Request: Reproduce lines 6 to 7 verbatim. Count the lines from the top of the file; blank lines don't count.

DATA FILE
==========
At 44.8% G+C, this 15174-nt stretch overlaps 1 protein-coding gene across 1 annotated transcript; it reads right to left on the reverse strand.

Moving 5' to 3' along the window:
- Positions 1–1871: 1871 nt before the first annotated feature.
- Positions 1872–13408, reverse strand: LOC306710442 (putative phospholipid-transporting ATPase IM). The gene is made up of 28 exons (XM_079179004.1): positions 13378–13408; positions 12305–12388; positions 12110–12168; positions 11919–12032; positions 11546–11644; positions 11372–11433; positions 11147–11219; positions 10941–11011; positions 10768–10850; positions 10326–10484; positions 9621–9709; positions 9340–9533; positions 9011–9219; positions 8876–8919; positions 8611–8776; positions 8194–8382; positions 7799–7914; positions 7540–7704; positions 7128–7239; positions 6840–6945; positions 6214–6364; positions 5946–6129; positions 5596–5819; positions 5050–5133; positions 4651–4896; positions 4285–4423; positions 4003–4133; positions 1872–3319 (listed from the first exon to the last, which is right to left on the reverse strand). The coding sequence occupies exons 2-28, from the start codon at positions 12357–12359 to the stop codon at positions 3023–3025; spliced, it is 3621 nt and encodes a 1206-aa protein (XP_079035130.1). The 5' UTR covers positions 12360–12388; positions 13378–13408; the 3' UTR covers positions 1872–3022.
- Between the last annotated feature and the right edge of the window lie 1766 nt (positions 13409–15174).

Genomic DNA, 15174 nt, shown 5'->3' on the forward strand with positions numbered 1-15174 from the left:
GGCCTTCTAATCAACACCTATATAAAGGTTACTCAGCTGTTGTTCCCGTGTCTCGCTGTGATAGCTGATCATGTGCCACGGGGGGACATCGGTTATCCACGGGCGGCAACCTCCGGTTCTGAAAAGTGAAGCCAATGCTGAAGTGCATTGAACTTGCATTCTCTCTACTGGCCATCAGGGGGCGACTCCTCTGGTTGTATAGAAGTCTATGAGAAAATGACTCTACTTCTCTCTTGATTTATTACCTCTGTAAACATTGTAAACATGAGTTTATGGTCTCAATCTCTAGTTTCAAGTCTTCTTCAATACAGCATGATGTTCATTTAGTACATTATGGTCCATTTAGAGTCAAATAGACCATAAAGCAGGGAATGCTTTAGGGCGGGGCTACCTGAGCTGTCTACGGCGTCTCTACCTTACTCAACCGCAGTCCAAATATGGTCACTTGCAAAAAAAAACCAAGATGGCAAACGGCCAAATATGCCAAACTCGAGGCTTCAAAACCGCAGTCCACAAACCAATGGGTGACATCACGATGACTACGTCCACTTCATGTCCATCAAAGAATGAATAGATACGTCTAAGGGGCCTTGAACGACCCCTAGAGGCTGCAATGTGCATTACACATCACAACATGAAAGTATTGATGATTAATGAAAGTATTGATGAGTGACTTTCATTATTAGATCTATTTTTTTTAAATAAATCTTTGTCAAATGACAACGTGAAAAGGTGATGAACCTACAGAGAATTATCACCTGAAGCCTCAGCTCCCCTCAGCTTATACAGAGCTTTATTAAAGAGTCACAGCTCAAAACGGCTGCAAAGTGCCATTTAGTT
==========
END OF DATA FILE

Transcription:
Genomic DNA, 15174 nt, shown 5'->3' on the forward strand with positions numbered 1-15174 from the left:
GGCCTTCTAATCAACACCTATATAAAGGTTACTCAGCTGTTGTTCCCGTGTCTCGCTGTGATAGCTGATCATGTGCCACGGGGGGACATCGGTTATCCACGGGCGGCAACCTCCGGTTCTGAAAAGTGAAGCCAATGCTGAAGTGCATTGAACTTGCATTCTCTCTACTGGCCATCAGGGGGCGACTCCTCTGGTTGTATAGAAGTCTATGAGAAAATGACTCTACTTCTCTCTTGATTTATTACCTCTGTAAACATTGTAAACATGAGTTTATGGTCTCAATCTCTAGTTTCAAGTCTTCTTCAATACAGCATGATGTTCATTTAGTACATTATGGTCCATTTAGAGTCAAATAGACCATAAAGCAGGGAATGCTTTAGGGCGGGGCTACCTGAGCTGTCTACGGCGTCTCTACCTTACTCAACCGCAGTCCAAATATGGTCACTTGCAAAAAAAAACCAAGATGGCAAACGGCCAAATATGCCAAACTCGAGGCTTCAAAACCGCAGTCCACAAACCAATGGGTGACATCACGATGACTACGTCCACTTCATGTCCATCAAAGAATGAATAGATACGTCTAAGGGGCCTTGAACGACCCCTAGAGGCTGCAATGTGCATTACACATCACAACATGAAAGTATTGATGATTAATGAAAGTATTGATGAGTGACTTTCATTATTAGATCTATTTTTTTTAAATAAATCTTTGTCAAATGACAACGTGAAAAGGTGATGAACCTACAGAGAATTATCACCTGAAGCCTCAGCTCCCCTCAGCTTATACAGAGCTTTATTAAAGAGTCACAGCTCAAAACGGCTGCAAAGTGCCATTTAGTT